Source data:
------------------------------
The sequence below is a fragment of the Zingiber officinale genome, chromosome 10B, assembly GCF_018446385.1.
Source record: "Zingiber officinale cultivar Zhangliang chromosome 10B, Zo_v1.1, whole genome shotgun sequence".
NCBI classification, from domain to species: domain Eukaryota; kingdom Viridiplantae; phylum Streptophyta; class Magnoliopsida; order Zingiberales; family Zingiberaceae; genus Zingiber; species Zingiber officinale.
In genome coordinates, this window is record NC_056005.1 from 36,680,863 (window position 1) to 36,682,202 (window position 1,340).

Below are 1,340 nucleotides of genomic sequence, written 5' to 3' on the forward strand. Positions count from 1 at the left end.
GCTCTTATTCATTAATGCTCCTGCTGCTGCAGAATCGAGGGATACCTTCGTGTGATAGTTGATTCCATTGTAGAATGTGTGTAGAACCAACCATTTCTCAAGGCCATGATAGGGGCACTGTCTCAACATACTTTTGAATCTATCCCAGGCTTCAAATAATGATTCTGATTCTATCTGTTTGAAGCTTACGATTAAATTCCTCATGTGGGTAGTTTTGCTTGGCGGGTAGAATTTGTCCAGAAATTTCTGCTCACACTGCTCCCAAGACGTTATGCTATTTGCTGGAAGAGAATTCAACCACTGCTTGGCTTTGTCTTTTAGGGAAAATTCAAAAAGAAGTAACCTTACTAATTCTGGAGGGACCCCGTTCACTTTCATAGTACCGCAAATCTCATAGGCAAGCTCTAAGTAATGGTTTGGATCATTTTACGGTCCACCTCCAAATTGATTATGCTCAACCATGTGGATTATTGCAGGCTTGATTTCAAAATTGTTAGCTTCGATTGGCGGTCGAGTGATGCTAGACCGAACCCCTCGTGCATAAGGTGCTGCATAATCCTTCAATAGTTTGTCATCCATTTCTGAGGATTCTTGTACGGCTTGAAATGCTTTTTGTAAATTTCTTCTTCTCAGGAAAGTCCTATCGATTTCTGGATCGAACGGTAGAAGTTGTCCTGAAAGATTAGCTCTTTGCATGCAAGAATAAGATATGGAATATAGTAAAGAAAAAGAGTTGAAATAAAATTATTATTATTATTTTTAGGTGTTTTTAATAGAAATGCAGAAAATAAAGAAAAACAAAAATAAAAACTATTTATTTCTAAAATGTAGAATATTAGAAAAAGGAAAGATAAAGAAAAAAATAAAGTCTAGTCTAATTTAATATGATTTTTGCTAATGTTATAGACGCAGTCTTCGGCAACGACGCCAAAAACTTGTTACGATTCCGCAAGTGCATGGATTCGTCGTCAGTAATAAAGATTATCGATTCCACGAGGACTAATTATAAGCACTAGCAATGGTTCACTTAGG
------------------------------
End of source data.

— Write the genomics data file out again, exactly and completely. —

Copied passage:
The sequence below is a fragment of the Zingiber officinale genome, chromosome 10B, assembly GCF_018446385.1.
Source record: "Zingiber officinale cultivar Zhangliang chromosome 10B, Zo_v1.1, whole genome shotgun sequence".
NCBI classification, from domain to species: domain Eukaryota; kingdom Viridiplantae; phylum Streptophyta; class Magnoliopsida; order Zingiberales; family Zingiberaceae; genus Zingiber; species Zingiber officinale.
In genome coordinates, this window is record NC_056005.1 from 36,680,863 (window position 1) to 36,682,202 (window position 1,340).

Below are 1,340 nucleotides of genomic sequence, written 5' to 3' on the forward strand. Positions count from 1 at the left end.
GCTCTTATTCATTAATGCTCCTGCTGCTGCAGAATCGAGGGATACCTTCGTGTGATAGTTGATTCCATTGTAGAATGTGTGTAGAACCAACCATTTCTCAAGGCCATGATAGGGGCACTGTCTCAACATACTTTTGAATCTATCCCAGGCTTCAAATAATGATTCTGATTCTATCTGTTTGAAGCTTACGATTAAATTCCTCATGTGGGTAGTTTTGCTTGGCGGGTAGAATTTGTCCAGAAATTTCTGCTCACACTGCTCCCAAGACGTTATGCTATTTGCTGGAAGAGAATTCAACCACTGCTTGGCTTTGTCTTTTAGGGAAAATTCAAAAAGAAGTAACCTTACTAATTCTGGAGGGACCCCGTTCACTTTCATAGTACCGCAAATCTCATAGGCAAGCTCTAAGTAATGGTTTGGATCATTTTACGGTCCACCTCCAAATTGATTATGCTCAACCATGTGGATTATTGCAGGCTTGATTTCAAAATTGTTAGCTTCGATTGGCGGTCGAGTGATGCTAGACCGAACCCCTCGTGCATAAGGTGCTGCATAATCCTTCAATAGTTTGTCATCCATTTCTGAGGATTCTTGTACGGCTTGAAATGCTTTTTGTAAATTTCTTCTTCTCAGGAAAGTCCTATCGATTTCTGGATCGAACGGTAGAAGTTGTCCTGAAAGATTAGCTCTTTGCATGCAAGAATAAGATATGGAATATAGTAAAGAAAAAGAGTTGAAATAAAATTATTATTATTATTTTTAGGTGTTTTTAATAGAAATGCAGAAAATAAAGAAAAACAAAAATAAAAACTATTTATTTCTAAAATGTAGAATATTAGAAAAAGGAAAGATAAAGAAAAAAATAAAGTCTAGTCTAATTTAATATGATTTTTGCTAATGTTATAGACGCAGTCTTCGGCAACGACGCCAAAAACTTGTTACGATTCCGCAAGTGCATGGATTCGTCGTCAGTAATAAAGATTATCGATTCCACGAGGACTAATTATAAGCACTAGCAATGGTTCACTTAGG